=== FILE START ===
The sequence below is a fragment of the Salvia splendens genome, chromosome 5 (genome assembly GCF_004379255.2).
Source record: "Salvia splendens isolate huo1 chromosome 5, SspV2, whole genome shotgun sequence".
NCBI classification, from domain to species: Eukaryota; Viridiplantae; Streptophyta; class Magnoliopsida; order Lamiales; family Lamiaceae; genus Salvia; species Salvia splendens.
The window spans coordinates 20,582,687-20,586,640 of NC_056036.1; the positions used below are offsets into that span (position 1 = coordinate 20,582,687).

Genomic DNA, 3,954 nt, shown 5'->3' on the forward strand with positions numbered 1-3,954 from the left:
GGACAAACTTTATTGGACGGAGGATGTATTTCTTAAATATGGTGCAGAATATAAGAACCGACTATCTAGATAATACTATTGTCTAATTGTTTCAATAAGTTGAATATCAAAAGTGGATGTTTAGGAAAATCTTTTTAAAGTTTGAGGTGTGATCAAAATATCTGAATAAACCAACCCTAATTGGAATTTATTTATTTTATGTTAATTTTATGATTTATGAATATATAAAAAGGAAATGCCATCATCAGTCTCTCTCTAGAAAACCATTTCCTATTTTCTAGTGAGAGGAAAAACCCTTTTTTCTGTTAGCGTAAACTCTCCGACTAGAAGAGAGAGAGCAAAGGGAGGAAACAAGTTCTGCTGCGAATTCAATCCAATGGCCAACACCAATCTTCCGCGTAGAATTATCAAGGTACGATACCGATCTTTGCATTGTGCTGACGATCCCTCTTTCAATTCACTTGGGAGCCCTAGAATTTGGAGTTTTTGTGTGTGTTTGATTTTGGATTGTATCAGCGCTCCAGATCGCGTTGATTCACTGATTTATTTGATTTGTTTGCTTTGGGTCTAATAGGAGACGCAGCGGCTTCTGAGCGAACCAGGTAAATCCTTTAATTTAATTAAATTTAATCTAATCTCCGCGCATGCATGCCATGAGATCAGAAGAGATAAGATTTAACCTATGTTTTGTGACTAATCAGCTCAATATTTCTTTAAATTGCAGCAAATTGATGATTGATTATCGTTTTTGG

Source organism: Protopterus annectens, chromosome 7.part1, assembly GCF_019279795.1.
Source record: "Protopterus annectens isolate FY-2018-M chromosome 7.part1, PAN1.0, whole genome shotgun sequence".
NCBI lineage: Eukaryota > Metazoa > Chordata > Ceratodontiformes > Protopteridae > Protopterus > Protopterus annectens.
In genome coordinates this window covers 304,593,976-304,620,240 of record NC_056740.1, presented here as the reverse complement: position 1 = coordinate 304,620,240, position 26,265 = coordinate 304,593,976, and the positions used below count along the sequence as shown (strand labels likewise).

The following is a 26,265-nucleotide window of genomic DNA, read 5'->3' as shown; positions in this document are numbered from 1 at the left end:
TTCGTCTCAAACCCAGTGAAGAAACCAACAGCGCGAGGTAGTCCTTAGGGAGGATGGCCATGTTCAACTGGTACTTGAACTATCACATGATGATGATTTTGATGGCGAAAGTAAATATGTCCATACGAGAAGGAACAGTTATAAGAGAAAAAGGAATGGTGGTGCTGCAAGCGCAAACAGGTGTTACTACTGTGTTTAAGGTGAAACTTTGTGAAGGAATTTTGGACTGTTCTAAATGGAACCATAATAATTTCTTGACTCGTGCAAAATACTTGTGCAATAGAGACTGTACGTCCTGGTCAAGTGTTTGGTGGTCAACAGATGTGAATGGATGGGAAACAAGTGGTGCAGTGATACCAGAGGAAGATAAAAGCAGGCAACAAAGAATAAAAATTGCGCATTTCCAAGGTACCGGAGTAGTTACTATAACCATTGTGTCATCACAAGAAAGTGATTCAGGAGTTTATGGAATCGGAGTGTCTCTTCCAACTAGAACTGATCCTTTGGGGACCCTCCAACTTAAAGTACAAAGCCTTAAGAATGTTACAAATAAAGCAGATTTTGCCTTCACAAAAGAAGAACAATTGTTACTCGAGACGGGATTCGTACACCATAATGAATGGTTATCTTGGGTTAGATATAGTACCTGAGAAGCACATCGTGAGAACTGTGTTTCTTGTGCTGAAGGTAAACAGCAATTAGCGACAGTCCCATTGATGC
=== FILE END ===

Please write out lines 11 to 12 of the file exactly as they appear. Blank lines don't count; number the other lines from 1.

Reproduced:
The following is a 26,265-nucleotide window of genomic DNA, read 5'->3' as shown; positions in this document are numbered from 1 at the left end:
TTCGTCTCAAACCCAGTGAAGAAACCAACAGCGCGAGGTAGTCCTTAGGGAGGATGGCCATGTTCAACTGGTACTTGAACTATCACATGATGATGATTTTGATGGCGAAAGTAAATATGTCCATACGAGAAGGAACAGTTATAAGAGAAAAAGGAATGGTGGTGCTGCAAGCGCAAACAGGTGTTACTACTGTGTTTAAGGTGAAACTTTGTGAAGGAATTTTGGACTGTTCTAAATGGAACCATAATAATTTCTTGACTCGTGCAAAATACTTGTGCAATAGAGACTGTACGTCCTGGTCAAGTGTTTGGTGGTCAACAGATGTGAATGGATGGGAAACAAGTGGTGCAGTGATACCAGAGGAAGATAAAAGCAGGCAACAAAGAATAAAAATTGCGCATTTCCAAGGTACCGGAGTAGTTACTATAACCATTGTGTCATCACAAGAAAGTGATTCAGGAGTTTATGGAATCGGAGTGTCTCTTCCAACTAGAACTGATCCTTTGGGGACCCTCCAACTTAAAGTACAAAGCCTTAAGAATGTTACAAATAAAGCAGATTTTGCCTTCACAAAAGAAGAACAATTGTTACTCGAGACGGGATTCGTACACCATAATGAATGGTTATCTTGGGTTAGATATAGTACCTGAGAAGCACATCGTGAGAACTGTGTTTCTTGTGCTGAAGGTAAACAGCAATTAGCGACAGTCCCATTGATGC